Terracotta is a reddish-brown porous clay used to build sculptures and other materials, unglazed ceramic art, or decorative architecture. Terracotta is best known for its low cost, durability, abundance, and versatility. The term ‘Terracotta’ is derived from the Italian language, which means ‘baked earth.’ Terracotta can be found in almost every country in the world. (See What Is Earth’s Core Made Of?)
History of Terracotta
Terracotta was primarily used during the prehistoric age of date back to 24,000 BC. However, it has been used throughout history and proven valuable insight during the Palaeolithic era. Astonishingly, the ancient Terracotta was not shaped into useful pieces; instead, they turned out into small figurines symbolizing prehistoric cultures valued some form of art.
Furthermore, the sculptures or any terracotta product were left to bake in the sun rather than heating them over in an oven or other burning materials.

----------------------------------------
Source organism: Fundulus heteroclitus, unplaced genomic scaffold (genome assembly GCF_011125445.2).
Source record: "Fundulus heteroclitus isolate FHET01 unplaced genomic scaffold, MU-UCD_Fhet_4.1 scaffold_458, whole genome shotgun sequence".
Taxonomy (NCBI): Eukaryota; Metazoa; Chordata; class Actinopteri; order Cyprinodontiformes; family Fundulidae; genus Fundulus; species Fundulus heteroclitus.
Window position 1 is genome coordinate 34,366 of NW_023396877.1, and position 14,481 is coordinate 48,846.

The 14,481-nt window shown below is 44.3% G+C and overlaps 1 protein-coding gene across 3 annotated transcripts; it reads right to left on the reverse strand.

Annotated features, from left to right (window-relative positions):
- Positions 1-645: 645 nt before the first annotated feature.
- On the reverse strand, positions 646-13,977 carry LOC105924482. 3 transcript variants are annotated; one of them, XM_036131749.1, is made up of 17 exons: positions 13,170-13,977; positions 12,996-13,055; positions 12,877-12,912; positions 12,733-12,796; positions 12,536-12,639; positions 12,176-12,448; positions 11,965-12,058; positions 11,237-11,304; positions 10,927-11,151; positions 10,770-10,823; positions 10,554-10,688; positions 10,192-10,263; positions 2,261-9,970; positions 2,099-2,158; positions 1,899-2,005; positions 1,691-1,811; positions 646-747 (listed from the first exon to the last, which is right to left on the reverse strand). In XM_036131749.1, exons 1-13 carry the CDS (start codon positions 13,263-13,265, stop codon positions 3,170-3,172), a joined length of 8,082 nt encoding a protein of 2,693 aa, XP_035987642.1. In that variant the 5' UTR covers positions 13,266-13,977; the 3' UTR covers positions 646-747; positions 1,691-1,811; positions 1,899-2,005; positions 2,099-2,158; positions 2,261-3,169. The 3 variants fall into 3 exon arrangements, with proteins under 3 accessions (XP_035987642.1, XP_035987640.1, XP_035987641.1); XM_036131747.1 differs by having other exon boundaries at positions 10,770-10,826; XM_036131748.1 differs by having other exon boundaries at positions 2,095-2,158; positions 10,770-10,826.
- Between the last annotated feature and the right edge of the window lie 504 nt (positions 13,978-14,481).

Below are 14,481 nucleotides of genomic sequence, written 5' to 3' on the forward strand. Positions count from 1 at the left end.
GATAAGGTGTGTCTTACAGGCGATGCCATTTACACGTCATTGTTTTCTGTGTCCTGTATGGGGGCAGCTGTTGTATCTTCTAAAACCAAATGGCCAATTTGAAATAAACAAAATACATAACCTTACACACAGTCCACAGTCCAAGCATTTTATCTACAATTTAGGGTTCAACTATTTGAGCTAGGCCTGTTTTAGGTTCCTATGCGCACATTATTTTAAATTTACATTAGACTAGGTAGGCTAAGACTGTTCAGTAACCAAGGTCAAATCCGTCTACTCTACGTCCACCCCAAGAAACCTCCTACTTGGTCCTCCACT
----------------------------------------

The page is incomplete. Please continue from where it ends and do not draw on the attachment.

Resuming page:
Recognized terracotta figurines from Neolithic art include The Thinker of Cernavoda (5000 BCE) and The Enthroned Goddess Figurine (c.6,000 BCE) from Romania. Not only here, but terracotta figurines are also famous in many countries, including Pakistan, China, Egypt, Greece, and Nigeria.
How to build material using Terracotta?
Before building any sculptures or other products from Terracotta, the primary thing to do is manipulate the clay in the desired form. It needs to be dried and heated in an oven or over a burning material to 1000-2000 degrees Fahrenheit to harden. This material is also known as earthenware.
The chemical reaction between the oxygen present in the air and the clay’s excessive iron content forms the striking colour. If you want the product to be waterproof, the final baked product must be glazed. However, if you leave it unglazed, it will not be waterproof.
Famous things you must know made out of Terracotta
One of Terracotta’s most well-known examples includes the Bell Edison Telephone Building located in Birmingham, England. The building’s exterior is detailed with exquisitely carved arches over the second-floor windows and comprises balconies. The building holds a unique terracotta colour.
Another thing is the Terracotta Army, located in Shaanxi, China. The site consists of more than 8000 terracotta soldiers with great chariots and horses. It was also used on the Natural History Museum facade located in London named The Royal Albert Hall (1867-71) and Victoria and Albert Museum (1859-71). (See What Is a Geode?)